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Monte Blanc through the clouds

The race report wouldn’t be complete without a picture of me, my bike, and part of Dave’s finger at the top of the Col Du Glandon, just so you know that we did indeed ride the climb.

Me, Sign, Bike, Dave's Finger

Nor would a race report be complete without a few pictures of the famous Alpe D’Huez climb.  Unfortunately, I do not have a good picture of all 21 switchbacks, but I think that you’ll get the idea.

A couple of famous switchbacks

Just in Case you lose count, they tell you...all the way to 21

Dutch Corner as it is known

We arrived in Alpe on Monday, Tuesday was an ‘easy’ day, and Wednesday was race day.  Brett said to treat as a bit of training for this point in my season.  To not take too many risks in the race, but in the end it is a race!  I suspect that I lost somewhere around 10-15 minute by being overly cautious on the wet downhills.  It was cold, it was wet, it was windy, it was just about everything that it could have been except for sunny and warm.  I got off the bike and started the run that takes place pretty much at an elevation of 6,000 feet and higher.  I ran really well.  If you want to get down to it, I had the 3rd best run split.  But, having the third best run split, while a bit of a personal victory, does not get the job done when you cross the line in 12th.  12th is still 12th.  And, while it is a good finish on the comeback trail, when the gun went off, what the last 12-16 weeks looked like didn’t really matter.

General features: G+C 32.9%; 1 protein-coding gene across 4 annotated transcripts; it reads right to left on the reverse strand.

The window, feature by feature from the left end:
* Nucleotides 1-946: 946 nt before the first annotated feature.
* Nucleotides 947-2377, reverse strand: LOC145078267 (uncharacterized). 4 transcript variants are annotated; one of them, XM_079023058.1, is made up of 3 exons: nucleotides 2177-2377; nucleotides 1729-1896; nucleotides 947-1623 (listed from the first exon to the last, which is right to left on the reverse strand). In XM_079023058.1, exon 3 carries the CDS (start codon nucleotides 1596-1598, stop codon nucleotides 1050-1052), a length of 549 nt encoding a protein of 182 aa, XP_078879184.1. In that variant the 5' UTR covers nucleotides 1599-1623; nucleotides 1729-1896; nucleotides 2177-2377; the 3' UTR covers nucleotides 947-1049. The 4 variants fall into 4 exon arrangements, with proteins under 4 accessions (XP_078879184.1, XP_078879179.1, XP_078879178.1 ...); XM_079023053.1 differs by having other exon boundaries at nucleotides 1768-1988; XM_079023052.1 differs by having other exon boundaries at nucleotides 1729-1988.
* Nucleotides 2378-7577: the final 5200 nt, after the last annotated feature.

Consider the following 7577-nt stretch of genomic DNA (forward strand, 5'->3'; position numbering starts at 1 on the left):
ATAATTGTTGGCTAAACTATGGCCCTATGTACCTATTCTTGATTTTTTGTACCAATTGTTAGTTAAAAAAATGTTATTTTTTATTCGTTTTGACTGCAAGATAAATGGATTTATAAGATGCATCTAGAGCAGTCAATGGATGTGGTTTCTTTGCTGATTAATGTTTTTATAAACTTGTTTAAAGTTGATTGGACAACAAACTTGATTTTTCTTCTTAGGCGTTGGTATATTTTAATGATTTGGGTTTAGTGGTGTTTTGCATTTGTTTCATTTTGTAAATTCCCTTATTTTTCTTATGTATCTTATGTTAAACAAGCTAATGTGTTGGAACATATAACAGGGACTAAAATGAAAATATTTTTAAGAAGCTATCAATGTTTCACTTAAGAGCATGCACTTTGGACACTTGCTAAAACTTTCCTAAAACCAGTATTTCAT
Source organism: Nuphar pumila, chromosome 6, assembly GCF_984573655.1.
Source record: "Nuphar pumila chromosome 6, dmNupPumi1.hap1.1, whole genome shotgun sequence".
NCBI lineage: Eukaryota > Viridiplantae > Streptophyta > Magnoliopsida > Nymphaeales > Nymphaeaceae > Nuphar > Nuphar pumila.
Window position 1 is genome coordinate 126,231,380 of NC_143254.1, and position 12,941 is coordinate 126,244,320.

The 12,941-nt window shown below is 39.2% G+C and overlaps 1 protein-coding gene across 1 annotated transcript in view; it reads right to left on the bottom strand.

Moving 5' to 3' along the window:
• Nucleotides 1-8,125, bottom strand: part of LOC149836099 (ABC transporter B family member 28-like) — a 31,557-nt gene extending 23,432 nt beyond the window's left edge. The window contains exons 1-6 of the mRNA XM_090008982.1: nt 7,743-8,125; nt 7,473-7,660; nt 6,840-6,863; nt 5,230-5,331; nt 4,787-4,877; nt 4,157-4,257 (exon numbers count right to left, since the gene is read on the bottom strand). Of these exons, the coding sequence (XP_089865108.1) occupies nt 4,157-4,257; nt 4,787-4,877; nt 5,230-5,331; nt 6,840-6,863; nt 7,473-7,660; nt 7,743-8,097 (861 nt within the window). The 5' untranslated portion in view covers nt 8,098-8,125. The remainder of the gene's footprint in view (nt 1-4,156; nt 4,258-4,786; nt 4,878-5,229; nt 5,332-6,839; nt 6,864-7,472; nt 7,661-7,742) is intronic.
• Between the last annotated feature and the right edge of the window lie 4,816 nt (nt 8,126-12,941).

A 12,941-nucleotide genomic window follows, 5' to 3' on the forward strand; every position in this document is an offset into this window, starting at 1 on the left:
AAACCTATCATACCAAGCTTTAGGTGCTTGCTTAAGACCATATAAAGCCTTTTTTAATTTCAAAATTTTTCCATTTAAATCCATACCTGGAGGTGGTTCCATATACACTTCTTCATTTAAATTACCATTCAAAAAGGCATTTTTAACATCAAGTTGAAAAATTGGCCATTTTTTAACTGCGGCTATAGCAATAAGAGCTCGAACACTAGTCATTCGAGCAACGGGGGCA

As mentioned in James’ blog, we were to have a swim the day before and the day after the race.  We had a guest coach on deck in Paddington Bear, but he seemed to have forgotten the red rainboots.

Red Rain Boots Anyone?

The trip there and the race really were just part of the experience.  The day after the race, I put my TeamTBB bike kit back on…after we had a swim…and we rode the flats back to Albertville, France where we stayed again in the posh Etap hotel.  Friday it was back on the bikes for the nearly 180k trip back from Albertville to Leysin.  Unlike the trip on the way to Alpe, I’m pretty sure that the miles and time in the saddle had made everyone pretty well mad at everyone else (comments also written before reading James’ blog!!).  The trip back was certainly not as pleasant as the trip there.  That’s what hard training will do to you.  Here it is on Saturday as I write this blog and we’ve had a solid swim.  I’m sure this will be posted either late Saturday or Sunday.  One thing is for sure, the trip to Alpe was a great one.  Certainly some character (I’ll call it that at least) was built.  Fitness was gained.  A race was run.  Money was won…yes even for 12th money was won.

As I am sure that I wrote last year, if you had asked me 2 or even 10 years ago if I would have raced with a team in Europe and done the triathlon that ended with a trip up the famous Alpe D’Huez climb, I would have answered not in my wildest dreams.  OK, maybe in them, but either way, it has been an experience.  And, that is why I say that if you are a triathlete, and if you have the means, I think that a European race should show up on your calendar.  So, next up will be another European race before heading back to the US to add the sugar to the lemonade that is being made right now.  Wiesbaden, Germany is the next stop.  James tells me that triathletes are like superstars in Germany.  I wonder if those wearing red, white, and blue are superstars there?